As a certified art teacher, I am the lead instructor for the visual arts portion of the REACH series. I introduce students to the principles and elements of design in art. With the help of other local teaching and exhibiting artists, students learn art techniques ranging from basic drawing, three-dimensional design and texture recognition through a series of intensive art lessons spanning the nine-week program. Students learn to tell a story, transmitting the tactile, visual and emotional sensations of the culinary experience through the artworks they create. 

Our REACH coordinator and culinary arts instructor, Denise Cooper, helps students apply the design principles they learn and apply it to their food preparation. Ms. Cooper (or Mom to me!) is a retired Alpena teacher with over 35 years of experience. She has a passion for the arts and for cooking, and a skill for turning the kitchen into an artist’s studio, where students are engaged with the form, texture, and color of the natural ingredients as medium for their culinary masterpieces.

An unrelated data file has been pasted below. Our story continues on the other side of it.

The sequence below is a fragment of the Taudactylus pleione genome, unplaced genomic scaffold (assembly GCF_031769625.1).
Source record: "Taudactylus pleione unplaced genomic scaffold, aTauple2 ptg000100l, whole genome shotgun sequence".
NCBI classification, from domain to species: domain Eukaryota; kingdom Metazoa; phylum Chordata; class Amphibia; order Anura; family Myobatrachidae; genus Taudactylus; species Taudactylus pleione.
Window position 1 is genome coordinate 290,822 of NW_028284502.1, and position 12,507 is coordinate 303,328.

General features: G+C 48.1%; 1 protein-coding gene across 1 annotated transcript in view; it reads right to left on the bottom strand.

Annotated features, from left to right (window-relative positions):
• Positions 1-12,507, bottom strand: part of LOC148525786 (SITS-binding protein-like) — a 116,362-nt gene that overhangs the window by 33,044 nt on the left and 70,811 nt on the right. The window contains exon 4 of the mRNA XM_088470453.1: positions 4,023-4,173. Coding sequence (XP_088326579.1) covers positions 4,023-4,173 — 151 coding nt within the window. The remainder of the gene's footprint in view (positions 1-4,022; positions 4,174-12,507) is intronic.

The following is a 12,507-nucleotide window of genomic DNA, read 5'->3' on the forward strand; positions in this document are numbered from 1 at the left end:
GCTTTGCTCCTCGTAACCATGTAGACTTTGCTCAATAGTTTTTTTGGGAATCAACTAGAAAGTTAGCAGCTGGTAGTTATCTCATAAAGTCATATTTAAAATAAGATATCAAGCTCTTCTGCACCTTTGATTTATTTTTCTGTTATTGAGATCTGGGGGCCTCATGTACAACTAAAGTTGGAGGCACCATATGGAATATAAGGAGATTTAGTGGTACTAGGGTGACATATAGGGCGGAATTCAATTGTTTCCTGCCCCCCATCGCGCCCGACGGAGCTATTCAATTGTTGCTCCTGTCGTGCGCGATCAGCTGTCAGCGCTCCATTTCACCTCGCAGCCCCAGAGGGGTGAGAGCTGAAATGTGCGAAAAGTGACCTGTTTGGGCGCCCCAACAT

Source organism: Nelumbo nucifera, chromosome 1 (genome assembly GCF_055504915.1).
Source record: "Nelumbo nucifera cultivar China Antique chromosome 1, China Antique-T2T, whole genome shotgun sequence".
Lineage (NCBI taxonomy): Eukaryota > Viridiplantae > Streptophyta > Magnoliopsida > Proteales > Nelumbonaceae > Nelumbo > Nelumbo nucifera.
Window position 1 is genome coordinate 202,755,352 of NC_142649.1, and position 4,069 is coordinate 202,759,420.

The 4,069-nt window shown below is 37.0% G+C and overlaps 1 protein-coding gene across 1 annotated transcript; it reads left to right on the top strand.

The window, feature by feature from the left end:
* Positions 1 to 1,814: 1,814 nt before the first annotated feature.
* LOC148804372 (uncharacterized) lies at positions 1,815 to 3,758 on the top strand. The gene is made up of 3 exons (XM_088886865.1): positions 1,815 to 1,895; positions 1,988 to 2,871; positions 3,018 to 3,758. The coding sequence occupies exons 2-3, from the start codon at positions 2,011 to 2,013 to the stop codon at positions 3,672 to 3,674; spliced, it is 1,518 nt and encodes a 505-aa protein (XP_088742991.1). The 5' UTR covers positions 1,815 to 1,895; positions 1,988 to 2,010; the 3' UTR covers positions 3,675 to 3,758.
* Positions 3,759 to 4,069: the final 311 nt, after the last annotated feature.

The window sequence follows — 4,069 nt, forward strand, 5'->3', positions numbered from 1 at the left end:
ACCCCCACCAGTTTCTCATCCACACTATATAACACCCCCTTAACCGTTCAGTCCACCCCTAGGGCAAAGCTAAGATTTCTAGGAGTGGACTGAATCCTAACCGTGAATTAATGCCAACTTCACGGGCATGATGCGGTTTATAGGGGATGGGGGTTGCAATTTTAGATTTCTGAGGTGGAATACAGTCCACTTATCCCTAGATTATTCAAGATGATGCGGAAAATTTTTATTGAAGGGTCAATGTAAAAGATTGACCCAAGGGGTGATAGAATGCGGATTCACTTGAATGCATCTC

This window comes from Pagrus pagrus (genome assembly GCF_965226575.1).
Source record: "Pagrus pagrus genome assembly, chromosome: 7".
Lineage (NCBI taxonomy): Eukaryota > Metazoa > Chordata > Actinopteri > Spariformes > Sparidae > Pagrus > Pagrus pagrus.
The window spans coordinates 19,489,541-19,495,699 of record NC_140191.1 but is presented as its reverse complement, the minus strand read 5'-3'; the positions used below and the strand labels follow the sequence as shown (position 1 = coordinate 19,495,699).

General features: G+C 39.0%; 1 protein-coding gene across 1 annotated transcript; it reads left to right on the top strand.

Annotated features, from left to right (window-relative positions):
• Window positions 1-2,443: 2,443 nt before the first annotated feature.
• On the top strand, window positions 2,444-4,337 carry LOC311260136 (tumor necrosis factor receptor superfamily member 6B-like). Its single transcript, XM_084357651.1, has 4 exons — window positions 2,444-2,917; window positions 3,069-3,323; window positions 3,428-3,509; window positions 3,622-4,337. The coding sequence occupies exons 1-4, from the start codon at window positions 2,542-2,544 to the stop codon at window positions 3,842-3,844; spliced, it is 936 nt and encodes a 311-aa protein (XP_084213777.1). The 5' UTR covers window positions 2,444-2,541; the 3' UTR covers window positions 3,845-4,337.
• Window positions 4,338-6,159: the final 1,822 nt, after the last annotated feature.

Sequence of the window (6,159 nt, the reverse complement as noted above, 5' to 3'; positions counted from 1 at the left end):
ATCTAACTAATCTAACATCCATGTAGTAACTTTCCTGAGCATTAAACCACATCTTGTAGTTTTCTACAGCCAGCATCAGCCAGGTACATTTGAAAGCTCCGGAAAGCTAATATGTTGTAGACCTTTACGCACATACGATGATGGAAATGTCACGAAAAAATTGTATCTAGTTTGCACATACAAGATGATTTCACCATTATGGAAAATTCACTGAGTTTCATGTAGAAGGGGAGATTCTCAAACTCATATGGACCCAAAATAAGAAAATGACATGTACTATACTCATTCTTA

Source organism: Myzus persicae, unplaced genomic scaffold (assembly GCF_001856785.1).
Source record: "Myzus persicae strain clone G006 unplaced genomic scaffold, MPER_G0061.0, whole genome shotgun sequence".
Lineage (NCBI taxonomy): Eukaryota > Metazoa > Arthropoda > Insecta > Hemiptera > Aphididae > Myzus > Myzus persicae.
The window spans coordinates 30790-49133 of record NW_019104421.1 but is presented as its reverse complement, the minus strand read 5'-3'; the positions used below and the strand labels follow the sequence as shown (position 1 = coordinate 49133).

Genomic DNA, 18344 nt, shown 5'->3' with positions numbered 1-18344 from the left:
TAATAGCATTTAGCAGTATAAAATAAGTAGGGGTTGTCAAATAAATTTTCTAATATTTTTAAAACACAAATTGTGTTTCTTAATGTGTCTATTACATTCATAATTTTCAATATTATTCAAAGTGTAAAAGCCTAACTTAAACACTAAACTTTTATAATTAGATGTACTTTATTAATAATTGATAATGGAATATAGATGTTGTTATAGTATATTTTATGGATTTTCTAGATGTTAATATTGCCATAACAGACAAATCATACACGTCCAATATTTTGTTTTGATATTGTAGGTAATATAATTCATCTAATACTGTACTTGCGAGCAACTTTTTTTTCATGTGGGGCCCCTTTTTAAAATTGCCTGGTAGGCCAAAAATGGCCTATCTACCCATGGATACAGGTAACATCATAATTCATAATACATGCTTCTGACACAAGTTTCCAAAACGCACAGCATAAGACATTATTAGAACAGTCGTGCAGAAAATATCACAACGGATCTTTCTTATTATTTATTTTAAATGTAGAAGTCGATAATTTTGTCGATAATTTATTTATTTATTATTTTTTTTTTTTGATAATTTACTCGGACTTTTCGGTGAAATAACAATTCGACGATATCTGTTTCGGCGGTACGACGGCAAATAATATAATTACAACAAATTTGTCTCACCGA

The REACH program is unique in its partnership as well, not just its subject matter. The program is developed to meet the mission of Pied Piper school while enhancing access to the general education curriculum. Immersing students into the community is an important aspect of this mission and the REACH program does just that, while providing the satisfaction and enjoyment of arts-integrated learning. Pied Piper’s mission states: 

“We believe in the worth of all individuals; and by creatively combining measurable goals and innovative teaching, we will provide an educational environment that will improve the quality of life for our students.”

Another important partner in this work is the Michigan Arts and Culture Council. This program benefits from an Arts in Education grant awarded to Pied Piper school.